In 1975 Mayor Farsi contacted Henry Moore, through the architect Julio Lafuente, to discuss the possibility of purchasing his work for the city. In his letter of 13 August 1975, he wrote: ‘Both Jeddah and Mecca as well as any other town in Saudi Arabia lacks the existence of marble work in the streets and squares considering the fact that our Moslim Religion forbids the statues that resemble humans or animals. Therefore, your art which is different will be acceptable and will be the first in our towns.’ Two years later, Mayor Farsi visited Moore in his studio in England, and agreed on the purchase of three sculptures – ‘Two Large Forms’ (Three Piece Reclining Figure No .1), ‘Large Spindle Piece’ and ‘Oval with Points’, at a total cost of US$675,000.
Throughout the 1950s monumental reclining female figures, of varying degrees of abstraction, dominated Henry Moores work, culminating in the Reclining Figure carved for the UNESCO building in Paris in 1957. Moore also produced increasing numbers of modelled and cast figures, and throughout the 1960s he experimented with sculptures in several parts. In 'Three Piece Reclining Figure No. 1' it is space that becomes the active agent, so that the material is ‘turned from an inert mass into a composition which has a full form existence’. The reclining figure was ‘an absolute obsession’ with Moore: ‘If you like to carve the human figure in stone, as I do, the standing pose is no good. Stone is not so strong as bone, and the figure will break off at the ankles and topple over... The seated figure has to have something to sit on. You cannot free it from its pedestal. A reclining figure can recline on any surface. It is free and stable at the same time ... the reclining figure gives the most freedom, compositionally and spatially.’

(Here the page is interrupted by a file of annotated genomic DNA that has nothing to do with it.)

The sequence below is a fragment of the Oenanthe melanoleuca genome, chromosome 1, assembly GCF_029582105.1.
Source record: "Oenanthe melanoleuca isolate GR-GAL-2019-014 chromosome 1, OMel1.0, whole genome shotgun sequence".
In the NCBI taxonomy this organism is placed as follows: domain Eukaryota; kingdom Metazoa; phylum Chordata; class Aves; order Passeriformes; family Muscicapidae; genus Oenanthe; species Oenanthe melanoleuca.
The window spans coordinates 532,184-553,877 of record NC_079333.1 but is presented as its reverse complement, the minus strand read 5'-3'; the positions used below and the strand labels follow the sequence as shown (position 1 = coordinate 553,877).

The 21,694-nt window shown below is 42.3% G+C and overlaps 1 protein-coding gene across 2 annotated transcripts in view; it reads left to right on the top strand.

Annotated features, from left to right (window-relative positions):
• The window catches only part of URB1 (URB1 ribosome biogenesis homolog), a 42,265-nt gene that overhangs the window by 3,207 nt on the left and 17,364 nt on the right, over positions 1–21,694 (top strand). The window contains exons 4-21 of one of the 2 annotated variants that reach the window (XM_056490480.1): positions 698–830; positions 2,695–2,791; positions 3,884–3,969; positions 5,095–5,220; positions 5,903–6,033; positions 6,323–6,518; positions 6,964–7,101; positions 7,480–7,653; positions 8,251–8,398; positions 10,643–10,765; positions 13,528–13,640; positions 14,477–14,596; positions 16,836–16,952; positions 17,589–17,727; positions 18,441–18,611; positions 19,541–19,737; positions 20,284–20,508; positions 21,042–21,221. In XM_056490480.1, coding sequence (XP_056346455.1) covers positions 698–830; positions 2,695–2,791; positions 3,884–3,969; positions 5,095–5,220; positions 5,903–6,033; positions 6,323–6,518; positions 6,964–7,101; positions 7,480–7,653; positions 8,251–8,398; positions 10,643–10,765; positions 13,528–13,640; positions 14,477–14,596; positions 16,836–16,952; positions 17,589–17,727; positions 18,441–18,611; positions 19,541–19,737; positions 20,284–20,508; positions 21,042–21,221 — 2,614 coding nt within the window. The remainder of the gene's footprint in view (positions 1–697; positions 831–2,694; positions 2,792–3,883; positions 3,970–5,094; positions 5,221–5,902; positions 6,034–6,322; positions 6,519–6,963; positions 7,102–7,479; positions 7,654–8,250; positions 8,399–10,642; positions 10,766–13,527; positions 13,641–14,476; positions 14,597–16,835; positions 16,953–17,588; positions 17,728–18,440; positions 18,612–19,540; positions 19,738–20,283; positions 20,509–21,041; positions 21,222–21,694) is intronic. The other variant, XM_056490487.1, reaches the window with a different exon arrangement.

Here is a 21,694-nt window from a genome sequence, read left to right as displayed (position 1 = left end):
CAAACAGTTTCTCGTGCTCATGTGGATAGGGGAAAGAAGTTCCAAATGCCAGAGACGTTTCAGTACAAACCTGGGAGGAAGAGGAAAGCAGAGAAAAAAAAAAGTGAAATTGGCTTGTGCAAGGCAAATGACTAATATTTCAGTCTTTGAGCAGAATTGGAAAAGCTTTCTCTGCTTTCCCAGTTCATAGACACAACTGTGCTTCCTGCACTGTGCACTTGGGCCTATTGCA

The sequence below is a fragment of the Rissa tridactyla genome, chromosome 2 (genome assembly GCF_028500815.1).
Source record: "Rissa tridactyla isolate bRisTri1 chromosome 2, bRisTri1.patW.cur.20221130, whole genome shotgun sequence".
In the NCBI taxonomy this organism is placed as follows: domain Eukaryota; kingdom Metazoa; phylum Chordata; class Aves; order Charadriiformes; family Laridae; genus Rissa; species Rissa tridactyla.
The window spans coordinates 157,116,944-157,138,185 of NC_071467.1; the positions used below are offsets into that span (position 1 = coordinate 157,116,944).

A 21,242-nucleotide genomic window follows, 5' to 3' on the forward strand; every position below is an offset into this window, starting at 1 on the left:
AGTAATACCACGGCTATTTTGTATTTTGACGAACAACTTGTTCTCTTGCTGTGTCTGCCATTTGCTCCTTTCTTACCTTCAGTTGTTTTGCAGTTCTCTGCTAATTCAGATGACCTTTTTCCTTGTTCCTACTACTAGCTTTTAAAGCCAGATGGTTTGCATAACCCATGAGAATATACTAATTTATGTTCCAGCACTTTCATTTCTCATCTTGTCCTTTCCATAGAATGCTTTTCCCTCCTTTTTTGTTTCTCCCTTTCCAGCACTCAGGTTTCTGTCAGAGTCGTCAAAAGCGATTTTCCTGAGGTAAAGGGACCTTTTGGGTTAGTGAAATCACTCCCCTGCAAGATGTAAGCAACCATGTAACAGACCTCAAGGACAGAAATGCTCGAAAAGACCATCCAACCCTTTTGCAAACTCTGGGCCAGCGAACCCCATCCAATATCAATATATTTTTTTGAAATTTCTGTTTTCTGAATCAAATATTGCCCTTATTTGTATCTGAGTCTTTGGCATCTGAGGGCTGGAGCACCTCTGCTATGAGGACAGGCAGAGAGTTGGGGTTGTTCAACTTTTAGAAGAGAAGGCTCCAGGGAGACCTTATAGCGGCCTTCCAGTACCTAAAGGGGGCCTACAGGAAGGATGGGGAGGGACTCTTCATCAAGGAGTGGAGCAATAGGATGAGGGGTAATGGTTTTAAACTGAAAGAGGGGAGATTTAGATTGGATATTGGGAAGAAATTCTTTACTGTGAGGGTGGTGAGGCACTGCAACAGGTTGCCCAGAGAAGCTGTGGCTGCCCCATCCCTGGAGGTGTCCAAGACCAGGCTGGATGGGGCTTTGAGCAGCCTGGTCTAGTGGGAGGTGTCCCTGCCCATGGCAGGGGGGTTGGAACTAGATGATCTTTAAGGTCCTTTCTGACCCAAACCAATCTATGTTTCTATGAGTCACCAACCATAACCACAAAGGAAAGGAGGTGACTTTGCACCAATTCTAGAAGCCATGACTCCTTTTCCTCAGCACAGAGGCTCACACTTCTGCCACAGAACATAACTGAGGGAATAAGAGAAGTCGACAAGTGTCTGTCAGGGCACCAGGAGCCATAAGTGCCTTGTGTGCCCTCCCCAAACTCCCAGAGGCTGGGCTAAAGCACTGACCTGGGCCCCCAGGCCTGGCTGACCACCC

The son of a Yorkshire coalmining engineer, after war service in France Henry Moore studied at Leeds School of Art in 1919. In 1921 he won a scholarship to the Royal College of Art, London. An enthusiastic modernist, Moore kept in touch with European developments and admired the work of the British sculptors Epstein, Gaudier Brzeska and Gill.
In 1928 he received his first commission, a relief for the London Underground Headquarters. His work of this period shows the influence of Epstein and ‘primitive’ Mayan art.
During the 1930s Moore was associated with the group of Hampstead artists that included Ben Nicholson and Barbara Hepworth. The abstract biomorphic carvings of this period, such as Family (1935; Henry Moore Foundation), are among his most innovative works and, like Hepworth, he also explored the potential of the pierced form. ‘The first hole made through a piece of stone is a revelation’, he wrote, ‘the hole connects one side to the other, making it immediately more three dimensional’.
In 1940 Moore was commissioned as a war artist and he made numerous drawings of sleepers in the London Underground during the Blitz. Over the next decade he established an international reputation, receiving the International Sculpture Prize at the Venice Biennale of 1948. The Henry Moore Foundation, based at Moore’s home in Much Hadham, Hertfordshire, continues to champion his work and support the promotion of the arts.